In a 2013 national survey, more than 90 percent of Americans agreed that gratitude is important. However, only 10 percent reported that they actually expressed their thanks to their peers.
A recent article on The Wall Street Journal pegged this problem as workplace gratitude deficit.
The author, who is also a professor of psychiatry and medicine at Duke University, urged leaders to develop routines around employee recognition, which studies show can improve business results, increase employee productivity and strengthen goal-oriented mindsets.
If you’re thinking about making your clients happy with your company’s performance, start by acknowledging your employee’s hard work first.
9. Being thankful more often will make you less materialistic.
There’s a solid body of research showing that materialism is correlated with chronic unhappiness. The good news is, we can rid ourselves of its symptoms with a small dosage of gratitude.
In a 2006 study, researchers Emily Polak and Michael E. McCullough found a strong correlation between gratitude and materialistic strivings.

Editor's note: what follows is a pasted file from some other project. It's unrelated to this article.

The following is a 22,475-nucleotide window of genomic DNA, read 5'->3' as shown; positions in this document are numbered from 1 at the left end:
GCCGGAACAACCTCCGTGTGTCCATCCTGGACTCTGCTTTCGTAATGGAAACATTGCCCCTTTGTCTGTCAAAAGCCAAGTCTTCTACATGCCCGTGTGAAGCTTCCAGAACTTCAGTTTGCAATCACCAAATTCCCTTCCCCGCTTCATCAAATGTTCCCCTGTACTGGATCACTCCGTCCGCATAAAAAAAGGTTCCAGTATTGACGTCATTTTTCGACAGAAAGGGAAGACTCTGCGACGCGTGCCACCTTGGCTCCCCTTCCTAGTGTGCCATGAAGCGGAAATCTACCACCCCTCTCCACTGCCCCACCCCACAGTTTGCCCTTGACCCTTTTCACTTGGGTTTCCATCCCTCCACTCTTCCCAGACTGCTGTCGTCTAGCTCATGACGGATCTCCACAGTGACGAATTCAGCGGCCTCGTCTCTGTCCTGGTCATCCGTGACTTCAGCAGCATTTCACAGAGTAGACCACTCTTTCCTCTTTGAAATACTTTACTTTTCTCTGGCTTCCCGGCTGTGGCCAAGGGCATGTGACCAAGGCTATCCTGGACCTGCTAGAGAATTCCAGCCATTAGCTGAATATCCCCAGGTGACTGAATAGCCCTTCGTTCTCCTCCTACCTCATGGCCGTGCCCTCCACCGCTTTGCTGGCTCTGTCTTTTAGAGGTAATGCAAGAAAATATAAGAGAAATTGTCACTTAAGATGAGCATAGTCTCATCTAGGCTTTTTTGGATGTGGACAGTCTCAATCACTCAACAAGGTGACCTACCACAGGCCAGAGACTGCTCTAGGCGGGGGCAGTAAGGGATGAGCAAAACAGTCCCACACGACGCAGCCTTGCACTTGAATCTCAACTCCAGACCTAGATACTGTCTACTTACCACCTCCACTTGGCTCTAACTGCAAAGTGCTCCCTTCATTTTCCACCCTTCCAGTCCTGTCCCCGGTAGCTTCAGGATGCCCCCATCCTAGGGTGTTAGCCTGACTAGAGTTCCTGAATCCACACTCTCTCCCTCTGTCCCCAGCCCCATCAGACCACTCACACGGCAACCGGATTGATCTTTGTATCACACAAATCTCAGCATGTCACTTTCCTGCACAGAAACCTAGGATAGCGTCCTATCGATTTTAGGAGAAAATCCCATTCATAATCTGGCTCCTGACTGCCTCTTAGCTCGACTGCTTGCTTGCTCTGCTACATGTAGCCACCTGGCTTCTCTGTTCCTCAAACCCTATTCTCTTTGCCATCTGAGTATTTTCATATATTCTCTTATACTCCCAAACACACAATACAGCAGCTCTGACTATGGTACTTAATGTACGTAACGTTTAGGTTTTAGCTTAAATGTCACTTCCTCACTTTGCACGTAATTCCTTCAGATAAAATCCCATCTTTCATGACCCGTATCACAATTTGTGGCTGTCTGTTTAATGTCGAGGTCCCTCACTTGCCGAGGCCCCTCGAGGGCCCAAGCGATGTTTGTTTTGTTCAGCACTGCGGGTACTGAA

Those who expressed more gratitude in their daily lives were less likely to crave material things and thus showed more contentment.
10. Gratitude may have been an integral part of human evolution.
Evolutionary theories posit that expression of gratitude may have been a human adaptation, one that promotes altruism.
In biology, organisms that perform altruistic acts gain an evolutionary advantage because they can subsequently become beneficiaries of altruism in return (ie reciprocal altruism).
In layman’s terms, if you express gratitude, you are encouraging those around you to continue their acts of kindness and generosity either to you or other people.
Thus, our abilities to say thank you to each other may have allowed us to evolve in ways that other animal species could not.
11. Research shows that practicing gratitude can be made easy.
There are simple yet powerful tools that have been used by scientists to cultivate gratitude.
Keeping a gratitude journal is a popular option.
You can buy them on Amazon for less than $10.
Writing gratitude letters to people who have been a great influence in your life is another inexpensive and simple way to practice gratitude.
Alternatively, mentally counting your blessings before you go to bed can do the job as well.
You can also be creative.
For instance, it’s not uncommon for gratitude practitioners to make a “gratitude jar,” where they write one thing they were thankful for every day for a whole year.
While Thanksgiving might be over, there's always a time and place to be grateful.
Whether it be around friends or family, urge those around you to express gratitude on a regular basis. Share with them what a serving of gratitude can offer according to science.
Who knows? They might just thank you for your two cents.